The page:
Therefore it is recommended that the treatment strategy should be planned according to the needs of the child and the family. Autism occurs when the normal development of the brain is affected for some yet unknown reason, and the brain does not develop within the normal parameters. Hence adaptive behaviours are not acquired adequately and the child does not learn to acquire age appropriate behaviours, such as, making eye contact, responding to their name when called and learning to communicate both verbally and or nonverbally. In this vacuum of learning through observation, many behaviours and mannerisms appropriate in children in the first year or two continue to remain even to adulthood. That is why an early detection, followed by treatment that encompasses all the areas, is of utmost importance. In many cases with early detection and appropriate intervention starting as early as 1-3 years of age can achieve normal developmental milestones. It is equally important that treatment plans include strategies that use the child’s strengths and interests to deal with their areas of weakness.

A positive intervention strategy needs to first and foremost target the ASD child’s ability to communicate with his/her caregivers. Hence language skills need to be assessed: both what the child understands and is able to speak. A child with ASD frequently has weak muscles in their hands and fingers, or they are hypersensitive to textures, which leads to an inability to learn the simple activity of using a spoon or a pencil. Difficulties controlling their impulses, a tendency to express their angst in a physical manner, are all behaviours typical of a toddler. Most children as they grow older learn to replace these behaviours with verbal expressions which the child with ASD does not have.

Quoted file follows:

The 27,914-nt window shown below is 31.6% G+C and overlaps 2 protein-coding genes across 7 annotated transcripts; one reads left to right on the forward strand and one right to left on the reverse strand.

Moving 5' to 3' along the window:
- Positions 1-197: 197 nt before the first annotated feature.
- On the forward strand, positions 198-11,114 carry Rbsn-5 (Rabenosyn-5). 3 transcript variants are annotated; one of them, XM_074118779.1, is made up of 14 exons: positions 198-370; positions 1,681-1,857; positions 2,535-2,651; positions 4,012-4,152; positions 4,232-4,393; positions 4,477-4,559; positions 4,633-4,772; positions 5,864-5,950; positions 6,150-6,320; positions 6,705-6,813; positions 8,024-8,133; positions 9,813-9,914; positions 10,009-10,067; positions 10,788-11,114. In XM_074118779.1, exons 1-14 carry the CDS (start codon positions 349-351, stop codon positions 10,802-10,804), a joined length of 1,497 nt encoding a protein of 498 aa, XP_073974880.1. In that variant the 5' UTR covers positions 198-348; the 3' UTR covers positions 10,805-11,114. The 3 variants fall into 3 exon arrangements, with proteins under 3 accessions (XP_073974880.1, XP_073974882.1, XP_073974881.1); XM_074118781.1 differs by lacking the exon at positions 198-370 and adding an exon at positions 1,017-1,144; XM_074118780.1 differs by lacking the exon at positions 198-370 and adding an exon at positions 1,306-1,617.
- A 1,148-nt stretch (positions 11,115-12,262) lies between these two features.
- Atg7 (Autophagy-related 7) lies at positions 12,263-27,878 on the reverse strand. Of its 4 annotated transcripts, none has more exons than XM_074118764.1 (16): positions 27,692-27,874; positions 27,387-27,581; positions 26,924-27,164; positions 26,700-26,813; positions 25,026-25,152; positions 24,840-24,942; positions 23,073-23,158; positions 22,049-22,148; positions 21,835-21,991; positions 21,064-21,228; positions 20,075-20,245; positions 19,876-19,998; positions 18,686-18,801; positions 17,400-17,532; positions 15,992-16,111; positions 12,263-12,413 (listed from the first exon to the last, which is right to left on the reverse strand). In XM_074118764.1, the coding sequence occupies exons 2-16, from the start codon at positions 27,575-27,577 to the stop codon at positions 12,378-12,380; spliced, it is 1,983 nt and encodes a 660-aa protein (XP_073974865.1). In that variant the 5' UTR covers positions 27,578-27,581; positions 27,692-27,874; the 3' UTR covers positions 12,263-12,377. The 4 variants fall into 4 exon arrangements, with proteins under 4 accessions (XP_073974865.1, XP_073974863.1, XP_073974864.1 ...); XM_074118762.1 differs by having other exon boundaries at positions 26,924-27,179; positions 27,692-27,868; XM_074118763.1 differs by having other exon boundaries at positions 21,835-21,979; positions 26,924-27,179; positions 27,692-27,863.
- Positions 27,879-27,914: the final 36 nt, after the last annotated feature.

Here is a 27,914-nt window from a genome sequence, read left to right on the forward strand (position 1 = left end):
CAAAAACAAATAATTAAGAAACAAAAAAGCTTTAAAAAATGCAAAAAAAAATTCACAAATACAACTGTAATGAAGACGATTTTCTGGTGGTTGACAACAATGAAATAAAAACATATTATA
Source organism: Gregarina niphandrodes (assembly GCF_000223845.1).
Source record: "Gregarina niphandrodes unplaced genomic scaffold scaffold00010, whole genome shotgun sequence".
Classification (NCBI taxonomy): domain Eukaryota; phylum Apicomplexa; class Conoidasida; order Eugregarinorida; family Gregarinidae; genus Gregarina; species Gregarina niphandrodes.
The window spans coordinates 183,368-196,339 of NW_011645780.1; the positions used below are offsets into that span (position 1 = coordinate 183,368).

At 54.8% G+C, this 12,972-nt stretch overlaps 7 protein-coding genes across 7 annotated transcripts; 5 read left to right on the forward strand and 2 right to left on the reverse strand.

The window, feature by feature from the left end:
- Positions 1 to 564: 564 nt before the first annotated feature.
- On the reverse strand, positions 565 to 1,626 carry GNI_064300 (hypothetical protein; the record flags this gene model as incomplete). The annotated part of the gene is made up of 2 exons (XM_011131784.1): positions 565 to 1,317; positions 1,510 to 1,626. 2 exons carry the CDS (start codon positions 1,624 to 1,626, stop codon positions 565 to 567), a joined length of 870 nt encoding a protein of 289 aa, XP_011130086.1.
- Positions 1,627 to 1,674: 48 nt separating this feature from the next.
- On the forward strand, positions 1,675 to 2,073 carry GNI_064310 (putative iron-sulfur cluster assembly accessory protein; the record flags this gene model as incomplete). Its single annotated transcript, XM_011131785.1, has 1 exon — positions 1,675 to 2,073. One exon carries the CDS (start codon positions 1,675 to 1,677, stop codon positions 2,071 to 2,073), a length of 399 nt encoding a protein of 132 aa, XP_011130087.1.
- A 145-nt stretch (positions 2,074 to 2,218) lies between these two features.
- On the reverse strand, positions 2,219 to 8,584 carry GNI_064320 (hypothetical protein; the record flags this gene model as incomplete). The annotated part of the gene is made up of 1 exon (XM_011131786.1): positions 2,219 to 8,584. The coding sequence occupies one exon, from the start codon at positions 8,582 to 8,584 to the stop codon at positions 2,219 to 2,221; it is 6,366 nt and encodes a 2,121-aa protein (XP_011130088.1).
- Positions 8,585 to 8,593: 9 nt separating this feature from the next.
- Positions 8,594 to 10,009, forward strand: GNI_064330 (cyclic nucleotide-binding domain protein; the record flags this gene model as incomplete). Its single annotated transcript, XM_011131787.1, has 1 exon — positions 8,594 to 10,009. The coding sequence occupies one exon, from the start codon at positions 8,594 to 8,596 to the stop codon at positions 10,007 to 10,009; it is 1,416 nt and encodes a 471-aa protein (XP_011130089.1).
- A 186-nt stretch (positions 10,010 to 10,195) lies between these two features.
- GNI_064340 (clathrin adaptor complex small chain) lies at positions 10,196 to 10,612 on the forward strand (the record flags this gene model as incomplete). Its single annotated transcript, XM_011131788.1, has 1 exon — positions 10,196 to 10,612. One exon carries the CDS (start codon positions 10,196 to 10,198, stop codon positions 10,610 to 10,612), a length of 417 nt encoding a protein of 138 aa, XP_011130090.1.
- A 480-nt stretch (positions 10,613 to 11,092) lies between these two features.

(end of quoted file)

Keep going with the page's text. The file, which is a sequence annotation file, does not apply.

Therefore it is also of the utmost importance to teach the parents strategies on how to handle these meltdowns, or use rewards to change socially inappropriate behaviours. Even as much as 10 years ago, it was believed that a majority of children with ASD were also functioning significantly below the average range of intelligence. Latest research has indicated otherwise. Current measures of intellectual functioning such as the Wechsler, Binet and Reynolds are not designed to take into account certain areas of significant weakness seen in ASD children. Which is why they should not be viewed as an overall indicator of intellectual functioning, but rather as measure of their strengths and weaknesses. Many children with mild autism and Asperger’s Syndrome can achieve high levels of intellectual success. We have authors, poets, scientists, artists who are all within the spectrum.

Many adults with autism are successful in their various careers and are contributing members of society. A supportive family, early and appropriate intervention targeting their areas of weakness has enabled them to succeed at home, in school and society as a whole. A mother raising her child with special needs has to be braver and stronger than the average parent. Things that most of us as parents take for granted, such as seeing that first smile, our child reaching their arms out to be picked up, hearing their first words, are not what these mothers are rewarded with. Children who have autism get mesmerized by a flickering light or the changing shades on the window. They tend to shy away from people because we overwhelm them. All our changing expressions, tones of voice, facial movements that we inadvertently emulate during a conversation are almost too much information for their brain to process simultaneously.